By Jennifer Copley, Last Updated 13 April 2011
Psychopaths comprise 1-4% of the total population in the U.S. There are few people who haven’t been mistreated by a psychopath at some point in their lives. Despite this, North American media tends to glamorize the psychopath, casting him as the brave war hero, the fearless police officer, the dynamic villain, or the misunderstood antihero.
The Psychopathic War Hero
Contrary to popular belief, psychopaths (also known as sociopaths) don’t make ideal soldiers. Classic movies such as the Dirty Dozen, in which psychopathic prisoners become heroes, glorify the psychopath as a brave individual who performs well under pressure due to his lack of fear and moral qualms about killing, and thus has the capacity to save others. The reality is very different.
During various wars, it has been noted that psychopaths are inclined to run away and save themselves rather than saving others. They will steal, lie, and take unnecessary risks that endanger their own lives and those of their squads. Additionally, while some individuals who met the criteria for psychopathy distinguished themselves as fearless fighter pilots during World War II, they were also inclined to be careless when it came to checking such things as fuel supply and the location of other planes, which caused many to be killed, and others to be considered unreliable.
Psychopaths are also not suited to dangerous professions such as bomb disposal. Despite being calm under pressure, they are too impatient, impulsive, and unreliable to be entrusted with delicate operations.
Psychopaths cannot be part of heroic teams because they usually don’t get along with one another. There is only room for one selfish, egocentric person in a pair or group. Occasionally two psychopaths will work together for a time when their interests are similar, but one always ends up betraying the other in the end.
True heroics require altruism, and altruism requires a conscience. It doesn’t matter how fearless a person is; if he has no capacity to empathize with others, there is absolutely no motivation to risk his life to save them.
The Psychopathic Cop
Clint Eastwood’s Dirty Harry character is a classic example of the popular archetype of the psychopathic cop who can shoot people all day long without losing his appetite. In reality, many police officers suffer posttraumatic stress disorder after being forced to shoot someone. Psychopaths do have nerves of steel, but put them in service of their own ends rather than for the protection of others. A common use of psychopathic “courage” is deceiving others in high-pressure situations, as when serial killer Jeffrey Dahmer, driving around with a body in his car, managed to convince the police that he was going for a night drive and planned to take some garbage to the dump.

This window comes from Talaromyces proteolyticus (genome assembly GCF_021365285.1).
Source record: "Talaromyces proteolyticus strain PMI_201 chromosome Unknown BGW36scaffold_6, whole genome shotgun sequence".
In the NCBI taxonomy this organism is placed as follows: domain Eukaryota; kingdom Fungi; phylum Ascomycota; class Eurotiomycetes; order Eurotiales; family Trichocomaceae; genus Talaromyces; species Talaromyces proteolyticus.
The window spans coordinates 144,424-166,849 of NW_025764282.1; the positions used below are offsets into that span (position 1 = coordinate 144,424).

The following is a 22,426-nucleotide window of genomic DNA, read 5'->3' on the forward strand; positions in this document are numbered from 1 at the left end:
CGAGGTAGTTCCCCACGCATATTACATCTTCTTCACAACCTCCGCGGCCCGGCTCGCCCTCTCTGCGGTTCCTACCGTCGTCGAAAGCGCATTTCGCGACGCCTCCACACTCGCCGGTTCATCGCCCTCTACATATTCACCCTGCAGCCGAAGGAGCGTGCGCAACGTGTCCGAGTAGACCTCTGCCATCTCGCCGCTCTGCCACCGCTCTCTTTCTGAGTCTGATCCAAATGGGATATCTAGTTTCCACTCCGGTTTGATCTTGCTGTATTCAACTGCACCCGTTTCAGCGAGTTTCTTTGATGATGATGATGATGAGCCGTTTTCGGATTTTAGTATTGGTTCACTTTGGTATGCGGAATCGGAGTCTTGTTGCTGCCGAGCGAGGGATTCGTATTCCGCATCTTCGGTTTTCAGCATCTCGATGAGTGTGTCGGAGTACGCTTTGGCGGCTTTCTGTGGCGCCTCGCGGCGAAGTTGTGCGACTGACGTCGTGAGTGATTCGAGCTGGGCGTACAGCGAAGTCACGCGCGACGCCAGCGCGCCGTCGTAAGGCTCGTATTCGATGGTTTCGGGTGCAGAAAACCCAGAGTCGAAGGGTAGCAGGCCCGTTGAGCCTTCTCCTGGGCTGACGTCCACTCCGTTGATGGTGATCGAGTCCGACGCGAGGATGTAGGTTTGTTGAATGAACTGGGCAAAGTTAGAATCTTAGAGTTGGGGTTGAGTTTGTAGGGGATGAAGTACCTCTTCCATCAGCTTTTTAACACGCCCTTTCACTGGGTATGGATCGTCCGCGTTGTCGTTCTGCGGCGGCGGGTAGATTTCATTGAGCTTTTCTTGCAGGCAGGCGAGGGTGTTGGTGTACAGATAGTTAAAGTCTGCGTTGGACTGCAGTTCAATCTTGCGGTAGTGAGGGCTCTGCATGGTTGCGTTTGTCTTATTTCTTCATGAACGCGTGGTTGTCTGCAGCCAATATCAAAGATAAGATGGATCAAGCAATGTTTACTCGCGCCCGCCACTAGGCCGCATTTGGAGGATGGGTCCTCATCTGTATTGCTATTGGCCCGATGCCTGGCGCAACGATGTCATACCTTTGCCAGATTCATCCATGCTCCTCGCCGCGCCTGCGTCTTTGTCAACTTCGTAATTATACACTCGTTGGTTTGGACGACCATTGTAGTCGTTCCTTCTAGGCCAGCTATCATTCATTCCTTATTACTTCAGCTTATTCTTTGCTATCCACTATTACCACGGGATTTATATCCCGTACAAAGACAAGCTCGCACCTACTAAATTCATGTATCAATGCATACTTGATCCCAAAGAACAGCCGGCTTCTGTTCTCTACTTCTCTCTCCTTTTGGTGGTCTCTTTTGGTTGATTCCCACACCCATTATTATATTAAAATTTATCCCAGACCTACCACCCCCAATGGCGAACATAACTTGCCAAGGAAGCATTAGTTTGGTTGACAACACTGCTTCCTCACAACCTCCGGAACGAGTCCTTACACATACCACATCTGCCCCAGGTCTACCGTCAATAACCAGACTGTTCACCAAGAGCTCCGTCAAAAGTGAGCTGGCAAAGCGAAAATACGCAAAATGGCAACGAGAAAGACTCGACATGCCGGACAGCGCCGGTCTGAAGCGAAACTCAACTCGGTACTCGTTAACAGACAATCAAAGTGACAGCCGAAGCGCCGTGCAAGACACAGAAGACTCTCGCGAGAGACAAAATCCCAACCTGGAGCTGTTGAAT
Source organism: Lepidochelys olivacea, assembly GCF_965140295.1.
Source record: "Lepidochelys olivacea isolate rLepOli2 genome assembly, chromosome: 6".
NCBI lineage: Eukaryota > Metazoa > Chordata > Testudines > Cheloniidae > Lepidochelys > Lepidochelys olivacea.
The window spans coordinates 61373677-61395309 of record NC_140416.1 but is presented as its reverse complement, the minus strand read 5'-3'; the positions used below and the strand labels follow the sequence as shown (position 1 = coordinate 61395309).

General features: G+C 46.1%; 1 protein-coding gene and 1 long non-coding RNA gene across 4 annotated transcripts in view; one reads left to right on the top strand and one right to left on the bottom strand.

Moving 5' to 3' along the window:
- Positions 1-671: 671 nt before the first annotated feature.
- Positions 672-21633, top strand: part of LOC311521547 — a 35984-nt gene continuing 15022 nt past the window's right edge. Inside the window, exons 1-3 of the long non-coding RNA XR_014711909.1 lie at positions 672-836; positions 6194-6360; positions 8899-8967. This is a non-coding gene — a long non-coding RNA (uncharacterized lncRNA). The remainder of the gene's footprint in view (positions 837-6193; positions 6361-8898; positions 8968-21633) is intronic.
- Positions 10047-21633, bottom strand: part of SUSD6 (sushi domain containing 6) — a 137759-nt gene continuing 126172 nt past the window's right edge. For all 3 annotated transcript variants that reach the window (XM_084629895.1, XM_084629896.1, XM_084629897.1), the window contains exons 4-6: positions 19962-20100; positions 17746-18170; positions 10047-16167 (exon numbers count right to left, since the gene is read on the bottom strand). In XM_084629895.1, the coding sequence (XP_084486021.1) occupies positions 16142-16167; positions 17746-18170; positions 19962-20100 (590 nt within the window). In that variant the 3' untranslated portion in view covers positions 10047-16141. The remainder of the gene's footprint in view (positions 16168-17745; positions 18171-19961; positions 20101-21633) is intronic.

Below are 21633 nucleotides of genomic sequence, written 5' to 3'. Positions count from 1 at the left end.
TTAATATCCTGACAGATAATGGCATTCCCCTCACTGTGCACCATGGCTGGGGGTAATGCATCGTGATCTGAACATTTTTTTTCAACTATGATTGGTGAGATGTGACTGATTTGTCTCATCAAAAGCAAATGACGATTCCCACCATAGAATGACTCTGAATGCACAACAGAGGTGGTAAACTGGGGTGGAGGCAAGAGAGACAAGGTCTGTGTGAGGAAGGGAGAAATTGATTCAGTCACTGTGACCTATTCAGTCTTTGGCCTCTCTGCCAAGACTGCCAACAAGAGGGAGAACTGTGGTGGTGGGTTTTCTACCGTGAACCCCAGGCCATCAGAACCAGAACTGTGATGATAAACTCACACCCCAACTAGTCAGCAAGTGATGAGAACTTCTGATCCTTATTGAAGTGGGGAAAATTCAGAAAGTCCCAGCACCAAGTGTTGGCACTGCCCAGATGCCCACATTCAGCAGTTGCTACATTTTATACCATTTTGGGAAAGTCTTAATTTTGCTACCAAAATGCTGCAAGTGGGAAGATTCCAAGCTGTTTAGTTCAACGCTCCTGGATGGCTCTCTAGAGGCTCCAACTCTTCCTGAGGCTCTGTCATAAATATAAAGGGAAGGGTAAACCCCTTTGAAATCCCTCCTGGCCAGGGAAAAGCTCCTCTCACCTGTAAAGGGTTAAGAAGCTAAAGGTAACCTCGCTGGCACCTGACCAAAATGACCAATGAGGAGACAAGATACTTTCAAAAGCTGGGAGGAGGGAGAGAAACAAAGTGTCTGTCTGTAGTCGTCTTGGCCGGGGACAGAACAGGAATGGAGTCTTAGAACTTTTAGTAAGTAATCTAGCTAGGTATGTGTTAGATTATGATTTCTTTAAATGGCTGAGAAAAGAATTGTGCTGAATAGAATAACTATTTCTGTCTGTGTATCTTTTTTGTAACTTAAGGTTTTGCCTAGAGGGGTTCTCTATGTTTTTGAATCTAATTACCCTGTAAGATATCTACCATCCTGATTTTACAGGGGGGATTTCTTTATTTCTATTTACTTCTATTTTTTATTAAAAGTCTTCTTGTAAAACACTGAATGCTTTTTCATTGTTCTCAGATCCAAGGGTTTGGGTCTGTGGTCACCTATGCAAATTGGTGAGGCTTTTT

Dynamic Psychopathic Villains
Bonnie and Clyde are examples of folk hero criminals. Many people are intrigued by those who break the rules, and get a vicarious thrill from such stories. Public fascination with psychopaths is evident in the number of hit movies, crime shows (both fictional and factual), mafia movies and television dramas, and books about famous killers.
A particularly disturbing trend is for killers such as Richard Ramirez, Lawrencia Bembenek, and Ted Bundy to have “groupies” and receive love letters from admiring fans. Motivated by a draw toward vicarious danger, the desire to love safely from afar, the need to save souls, or a belief that monstrous criminals are the products of abusive childhoods who should be pitied rather than reviled, such followers indicate the tremendous sway that the psychopath has over certain people.
The appeal of the antihero is reflected in the popularity of the video game Grand Theft Auto. Unlike most traditional shooting games in which the protagonist kills evil aliens, zombies, monsters, or violent criminals, Grand Theft Auto makes a violent criminal the hero of the game, allowing players to engage in murder and mayhem from the bad guy’s perspective.
Rap music is often maligned, and the negative assessment is unfair given that it’s a broad musical genre with many different subtypes, some of which are politically progressive, enlightening, or fun without malice. But the more violent, gang-glorifying subtype holds up the cold-blooded killer and user as a role model to be emulated. Of course, rap isn’t the only genre with negative subtypes that glorify callousness. Other musical genres have their share of negative role models as well.
Music and other media don’t adversely affect the ethical sense of most people, and in some cases, they provide a much-needed release for negative emotions. However, certain individuals, particularly those who live in social environments where there are few positive role models, may be more susceptible to negative messages.
- Hare, R.D. (1999). Without Conscience: The Disturbing World of the Psychopaths Among Us. The Guilford Press.
- Richtel, M. (22 July 2005). “Some Retailers May Keep Video Game off Shelves.” (22 July 2005). New York Times online.
- Stout, M., PhD. (2005). The Sociopath Next Door. Crown Archetype.